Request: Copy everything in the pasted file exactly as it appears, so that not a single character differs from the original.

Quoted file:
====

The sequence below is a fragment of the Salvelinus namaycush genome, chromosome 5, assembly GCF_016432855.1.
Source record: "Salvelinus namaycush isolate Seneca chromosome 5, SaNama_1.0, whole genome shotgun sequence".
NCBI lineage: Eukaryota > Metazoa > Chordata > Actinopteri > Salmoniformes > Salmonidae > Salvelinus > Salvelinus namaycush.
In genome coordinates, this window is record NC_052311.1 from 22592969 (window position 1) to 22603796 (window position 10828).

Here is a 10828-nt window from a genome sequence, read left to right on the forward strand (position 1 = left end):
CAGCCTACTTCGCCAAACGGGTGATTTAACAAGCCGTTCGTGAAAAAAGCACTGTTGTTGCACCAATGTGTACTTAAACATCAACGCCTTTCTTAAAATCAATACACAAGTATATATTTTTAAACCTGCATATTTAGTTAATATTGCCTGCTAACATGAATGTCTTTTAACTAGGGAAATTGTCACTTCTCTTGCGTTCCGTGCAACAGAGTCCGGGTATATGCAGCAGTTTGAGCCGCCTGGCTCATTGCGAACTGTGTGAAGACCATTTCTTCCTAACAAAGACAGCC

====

The sequence below is a fragment of the Salvelinus namaycush genome, chromosome 5, assembly GCF_016432855.1.
Source record: "Salvelinus namaycush isolate Seneca chromosome 5, SaNama_1.0, whole genome shotgun sequence".
NCBI lineage: Eukaryota > Metazoa > Chordata > Actinopteri > Salmoniformes > Salmonidae > Salvelinus > Salvelinus namaycush.
In genome coordinates, this window is record NC_052311.1 from 22592969 (window position 1) to 22603796 (window position 10828).

Here is a 10828-nt window from a genome sequence, read left to right on the forward strand (position 1 = left end):
CAGCCTACTTCGCCAAACGGGTGATTTAACAAGCCGTTCGTGAAAAAAGCACTGTTGTTGCACCAATGTGTACTTAAACATCAACGCCTTTCTTAAAATCAATACACAAGTATATATTTTTAAACCTGCATATTTAGTTAATATTGCCTGCTAACATGAATGTCTTTTAACTAGGGAAATTGTCACTTCTCTTGCGTTCCGTGCAACAGAGTCCGGGTATATGCAGCAGTTTGAGCCGCCTGGCTCATTGCGAACTGTGTGAAGACCATTTCTTCCTAACAAAGACAGCC